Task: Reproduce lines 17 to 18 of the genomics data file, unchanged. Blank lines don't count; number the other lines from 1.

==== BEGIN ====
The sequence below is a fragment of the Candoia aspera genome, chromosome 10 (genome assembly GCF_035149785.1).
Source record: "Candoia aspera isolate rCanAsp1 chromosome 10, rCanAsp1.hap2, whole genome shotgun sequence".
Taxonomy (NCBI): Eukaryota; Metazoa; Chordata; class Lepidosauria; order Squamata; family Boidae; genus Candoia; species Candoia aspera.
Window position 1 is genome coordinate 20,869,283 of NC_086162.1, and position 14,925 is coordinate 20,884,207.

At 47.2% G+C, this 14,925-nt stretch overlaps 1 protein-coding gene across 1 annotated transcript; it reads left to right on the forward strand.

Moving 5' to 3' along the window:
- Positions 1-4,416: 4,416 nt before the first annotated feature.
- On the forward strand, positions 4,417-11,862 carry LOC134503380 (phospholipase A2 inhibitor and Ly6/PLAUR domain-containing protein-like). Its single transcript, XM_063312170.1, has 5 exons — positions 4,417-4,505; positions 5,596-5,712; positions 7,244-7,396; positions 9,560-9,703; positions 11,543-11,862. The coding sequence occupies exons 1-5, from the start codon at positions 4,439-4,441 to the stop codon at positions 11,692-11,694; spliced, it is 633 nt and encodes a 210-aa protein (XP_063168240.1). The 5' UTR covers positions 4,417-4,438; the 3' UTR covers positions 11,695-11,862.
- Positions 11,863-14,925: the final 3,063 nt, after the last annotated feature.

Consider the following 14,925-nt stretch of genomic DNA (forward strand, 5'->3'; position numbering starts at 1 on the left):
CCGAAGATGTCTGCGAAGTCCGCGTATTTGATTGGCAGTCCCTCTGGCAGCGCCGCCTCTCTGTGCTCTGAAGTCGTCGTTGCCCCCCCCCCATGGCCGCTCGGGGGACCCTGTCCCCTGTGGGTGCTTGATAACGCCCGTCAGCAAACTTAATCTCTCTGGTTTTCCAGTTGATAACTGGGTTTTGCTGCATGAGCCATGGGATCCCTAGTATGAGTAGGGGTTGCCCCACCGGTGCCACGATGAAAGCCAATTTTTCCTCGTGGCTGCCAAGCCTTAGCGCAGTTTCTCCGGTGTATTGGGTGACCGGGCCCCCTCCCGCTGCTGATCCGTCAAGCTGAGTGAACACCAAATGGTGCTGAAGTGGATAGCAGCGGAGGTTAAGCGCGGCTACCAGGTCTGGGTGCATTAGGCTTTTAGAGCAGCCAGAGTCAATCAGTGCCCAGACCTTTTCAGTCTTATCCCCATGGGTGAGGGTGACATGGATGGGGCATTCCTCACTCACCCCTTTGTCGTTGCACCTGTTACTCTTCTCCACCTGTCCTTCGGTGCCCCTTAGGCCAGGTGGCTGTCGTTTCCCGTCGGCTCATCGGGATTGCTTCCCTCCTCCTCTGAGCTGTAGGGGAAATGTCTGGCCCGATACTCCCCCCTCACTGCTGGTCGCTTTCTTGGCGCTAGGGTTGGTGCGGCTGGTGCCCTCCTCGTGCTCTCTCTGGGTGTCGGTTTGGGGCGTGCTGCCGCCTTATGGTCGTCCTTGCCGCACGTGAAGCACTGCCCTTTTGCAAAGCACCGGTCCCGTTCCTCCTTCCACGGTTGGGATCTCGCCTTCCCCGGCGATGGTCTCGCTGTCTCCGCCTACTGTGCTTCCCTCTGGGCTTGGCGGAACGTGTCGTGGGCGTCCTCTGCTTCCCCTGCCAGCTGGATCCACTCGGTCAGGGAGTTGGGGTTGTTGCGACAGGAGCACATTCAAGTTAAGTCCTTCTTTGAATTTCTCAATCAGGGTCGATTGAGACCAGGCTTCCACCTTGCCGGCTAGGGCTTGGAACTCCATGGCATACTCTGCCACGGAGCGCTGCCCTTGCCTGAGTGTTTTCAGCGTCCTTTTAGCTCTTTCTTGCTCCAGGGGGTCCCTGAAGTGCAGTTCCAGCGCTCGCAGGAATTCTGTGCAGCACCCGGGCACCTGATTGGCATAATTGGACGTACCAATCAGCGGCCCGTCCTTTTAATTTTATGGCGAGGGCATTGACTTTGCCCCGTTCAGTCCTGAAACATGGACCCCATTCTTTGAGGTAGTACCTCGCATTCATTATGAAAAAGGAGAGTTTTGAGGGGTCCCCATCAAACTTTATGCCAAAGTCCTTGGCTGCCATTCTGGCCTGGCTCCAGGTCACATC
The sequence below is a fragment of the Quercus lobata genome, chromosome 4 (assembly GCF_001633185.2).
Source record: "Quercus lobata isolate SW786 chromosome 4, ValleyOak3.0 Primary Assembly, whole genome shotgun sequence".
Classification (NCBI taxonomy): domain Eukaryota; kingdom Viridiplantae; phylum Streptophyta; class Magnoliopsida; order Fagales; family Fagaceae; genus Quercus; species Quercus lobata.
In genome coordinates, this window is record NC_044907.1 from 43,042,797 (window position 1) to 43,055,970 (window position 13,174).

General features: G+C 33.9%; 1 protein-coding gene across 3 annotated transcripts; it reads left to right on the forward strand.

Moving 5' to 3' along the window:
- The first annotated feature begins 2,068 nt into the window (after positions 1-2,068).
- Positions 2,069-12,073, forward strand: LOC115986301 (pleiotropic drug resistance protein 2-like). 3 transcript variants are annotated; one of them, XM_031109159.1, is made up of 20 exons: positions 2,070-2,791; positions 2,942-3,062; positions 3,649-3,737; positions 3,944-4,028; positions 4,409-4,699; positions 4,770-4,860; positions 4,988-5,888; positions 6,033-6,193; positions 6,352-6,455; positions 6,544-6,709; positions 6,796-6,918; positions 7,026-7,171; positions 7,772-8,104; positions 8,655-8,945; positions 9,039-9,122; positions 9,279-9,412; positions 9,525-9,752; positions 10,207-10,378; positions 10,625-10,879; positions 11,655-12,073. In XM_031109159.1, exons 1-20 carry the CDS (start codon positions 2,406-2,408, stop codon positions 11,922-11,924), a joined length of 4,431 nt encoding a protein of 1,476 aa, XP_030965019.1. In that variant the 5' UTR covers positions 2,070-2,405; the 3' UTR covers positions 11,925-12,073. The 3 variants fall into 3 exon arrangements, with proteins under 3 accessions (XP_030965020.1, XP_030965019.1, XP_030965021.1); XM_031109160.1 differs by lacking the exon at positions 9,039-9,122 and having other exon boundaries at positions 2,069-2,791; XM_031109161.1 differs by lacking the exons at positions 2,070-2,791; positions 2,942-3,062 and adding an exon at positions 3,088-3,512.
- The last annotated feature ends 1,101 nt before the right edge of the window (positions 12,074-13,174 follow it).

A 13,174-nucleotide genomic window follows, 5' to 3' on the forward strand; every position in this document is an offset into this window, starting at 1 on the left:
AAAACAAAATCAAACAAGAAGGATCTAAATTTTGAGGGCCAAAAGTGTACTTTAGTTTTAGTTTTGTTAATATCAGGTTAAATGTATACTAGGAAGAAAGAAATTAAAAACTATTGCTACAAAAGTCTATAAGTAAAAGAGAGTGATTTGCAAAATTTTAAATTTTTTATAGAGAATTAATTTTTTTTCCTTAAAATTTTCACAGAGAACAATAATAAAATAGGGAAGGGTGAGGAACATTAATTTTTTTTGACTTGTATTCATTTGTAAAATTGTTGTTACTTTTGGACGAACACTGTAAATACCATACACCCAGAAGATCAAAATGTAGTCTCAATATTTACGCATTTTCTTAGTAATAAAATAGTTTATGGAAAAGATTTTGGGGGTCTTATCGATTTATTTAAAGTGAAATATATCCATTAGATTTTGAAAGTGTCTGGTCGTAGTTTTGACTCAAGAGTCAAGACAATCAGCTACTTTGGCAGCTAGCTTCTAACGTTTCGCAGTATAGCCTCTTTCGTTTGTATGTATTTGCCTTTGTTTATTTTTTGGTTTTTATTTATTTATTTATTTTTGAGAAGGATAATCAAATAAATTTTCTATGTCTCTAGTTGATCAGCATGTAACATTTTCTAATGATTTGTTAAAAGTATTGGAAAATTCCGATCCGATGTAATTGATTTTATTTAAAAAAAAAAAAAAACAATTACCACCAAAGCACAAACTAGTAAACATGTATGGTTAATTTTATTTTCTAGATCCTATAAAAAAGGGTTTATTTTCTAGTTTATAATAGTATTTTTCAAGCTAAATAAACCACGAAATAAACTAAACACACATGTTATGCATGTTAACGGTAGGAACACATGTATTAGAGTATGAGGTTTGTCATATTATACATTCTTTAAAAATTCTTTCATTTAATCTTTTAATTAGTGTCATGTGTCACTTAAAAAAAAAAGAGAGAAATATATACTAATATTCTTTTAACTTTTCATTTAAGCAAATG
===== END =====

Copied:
Moving 5' to 3' along the window:
- The first annotated feature begins 2,068 nt into the window (after positions 1-2,068).